by Joe Nathan
Dakota County Tribune
What does it take to help students from low-income families succeed? One hundred thirty-one Minnesota district and charter public schools have just earned an important state award because they have answers. They have earned the Minnesota Department of Education designation of “reward schools.”
This includes district and charter schools in Burnsville-Eagan-Savage, Rosemount-Apple Valley-Eagan, Farmington, and Lakeville.
Brenda Cassellius, Minnesota commissioner of education, released a list this week of the state’s top 15 percent of the 853 Minnesota public schools receiving federal funds to help students from low-income families. These awards were part of a Minnesota Department of Education announcement showing that many of Minnesota’s schools are making progress on statewide tests.
What I heard over and over in talking by phone or email with more than 25 district and charter leaders around the state were:
• Everyone in the school believing they can make a big difference is vital.
• Success comes in part from regular measurement to see which students are gaining the expected skills and knowledge.
• After assessing students, it’s important to give some students additional assistance. Young people learn at different rates.
• There’s no single best curriculum.
• Many of the most effective schools have found ways to work closely with families.
• It is not necessary to “teach to the test.” A rich, engaging curriculum, plus other strategies mentioned above, helps young people make progress.
Area schools, listed by area, receiving the honor included:
• Burnsville-Eagan-Savage: Edward Neill Elementary and (for the third time) Gideon Pond Elementary.
• Farmington: Farmington Elementary (recognized for the third time).
• Lakeville: Lake Marion Elementary (recognized for the third time).
• Rosemount-Apple Valley-Eagan: Deerwood and Greenleaf elementary schools.
A list of all Minnesota schools receiving these federal funds, and their MDE designation, is available here: http://bit.ly/1g1Pd0g.
Here is what I heard from leaders at some of the schools that the Minnesota Department of Education is honoring.
Ben Januschka, principal of Farmington Elementary, told me in a phone interview: “We’re proud of our test scores. We have a ‘State of the School’ discussion at the beginning and end of the year. We firmly believe that the test scores are a byproduct of other things we do. It boils down to the relationships. We work hard to help the child be successful. We try to connect and work closely with parents. A few years ago we developed a diversity committee – again, it’s about developing relationships. Youngsters need at least three significant adult relationships.”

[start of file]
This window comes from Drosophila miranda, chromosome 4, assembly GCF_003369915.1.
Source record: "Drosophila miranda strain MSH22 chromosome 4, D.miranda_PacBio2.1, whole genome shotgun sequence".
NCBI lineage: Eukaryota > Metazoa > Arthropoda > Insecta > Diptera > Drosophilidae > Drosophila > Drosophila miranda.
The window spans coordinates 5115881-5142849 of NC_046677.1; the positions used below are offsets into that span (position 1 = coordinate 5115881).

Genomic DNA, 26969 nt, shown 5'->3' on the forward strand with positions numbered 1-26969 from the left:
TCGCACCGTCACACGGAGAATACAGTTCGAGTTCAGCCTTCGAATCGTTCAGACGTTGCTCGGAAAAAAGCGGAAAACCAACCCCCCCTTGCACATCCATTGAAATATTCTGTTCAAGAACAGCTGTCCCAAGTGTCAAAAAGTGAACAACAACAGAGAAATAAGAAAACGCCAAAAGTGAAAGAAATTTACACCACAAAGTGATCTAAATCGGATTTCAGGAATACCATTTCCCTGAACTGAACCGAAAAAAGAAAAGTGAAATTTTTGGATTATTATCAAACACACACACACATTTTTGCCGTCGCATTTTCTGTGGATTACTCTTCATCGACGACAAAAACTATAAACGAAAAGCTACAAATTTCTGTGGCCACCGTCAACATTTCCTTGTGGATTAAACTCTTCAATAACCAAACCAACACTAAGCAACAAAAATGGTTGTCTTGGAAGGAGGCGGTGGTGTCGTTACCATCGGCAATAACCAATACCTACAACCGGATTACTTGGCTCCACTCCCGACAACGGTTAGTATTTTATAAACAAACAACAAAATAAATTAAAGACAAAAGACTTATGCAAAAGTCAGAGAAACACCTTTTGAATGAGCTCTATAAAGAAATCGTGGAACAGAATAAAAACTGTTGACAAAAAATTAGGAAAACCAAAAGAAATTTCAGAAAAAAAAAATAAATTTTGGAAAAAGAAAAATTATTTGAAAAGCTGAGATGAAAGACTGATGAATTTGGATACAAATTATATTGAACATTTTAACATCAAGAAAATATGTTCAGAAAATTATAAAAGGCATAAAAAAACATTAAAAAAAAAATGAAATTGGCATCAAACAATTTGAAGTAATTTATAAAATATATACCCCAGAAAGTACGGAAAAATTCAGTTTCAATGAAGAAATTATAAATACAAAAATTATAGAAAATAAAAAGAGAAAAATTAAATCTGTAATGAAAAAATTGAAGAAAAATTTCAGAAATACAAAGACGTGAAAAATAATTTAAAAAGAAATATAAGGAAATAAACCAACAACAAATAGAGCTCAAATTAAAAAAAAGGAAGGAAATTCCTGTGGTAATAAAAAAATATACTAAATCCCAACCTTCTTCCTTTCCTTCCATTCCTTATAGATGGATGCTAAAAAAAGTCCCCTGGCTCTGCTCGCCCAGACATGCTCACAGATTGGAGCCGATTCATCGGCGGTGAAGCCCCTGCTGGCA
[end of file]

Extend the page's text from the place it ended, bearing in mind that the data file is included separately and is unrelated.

Januschka praised the “very experienced staff that has been very open; teachers constantly are talking with and listening to youngsters.”
John Braun, principal at Lakeville’s Lake Marion Elementary School, which MDE has recognized three times, wrote via email: “I am honored and humbled that our school has been recognized as a Reward School by the Minnesota Department of Education for the third year in a row. This honor is a testament to the hard work of all our students and staff and the tremendous support we receive from our parent community. Our systematic K-5 approach to literacy and math instruction, along with the deep commitment of all our staff to help our students grow academically and socially, has enabled our students to flourish.”
These two are among the 131 schools statewide that were given the “reward school” designation. The commissioner also praised 27 schools whose scores previously landed them at the bottom but have now made enough progress to have their low-performing designation removed.
Cassellius told me in a phone call that she hopes to make much more use of the state’s most effective district and charter public schools. This might be, for example, via summer workshops with other schools. That’s a very good idea.
Progress is possible. These schools are helping show how it can be done.
Joe Nathan, formerly a Minnesota public school teacher and administrator, directs the Center for School Change. Reactions welcome, firstname.lastname@example.org. Columns reflect the opinion of the author.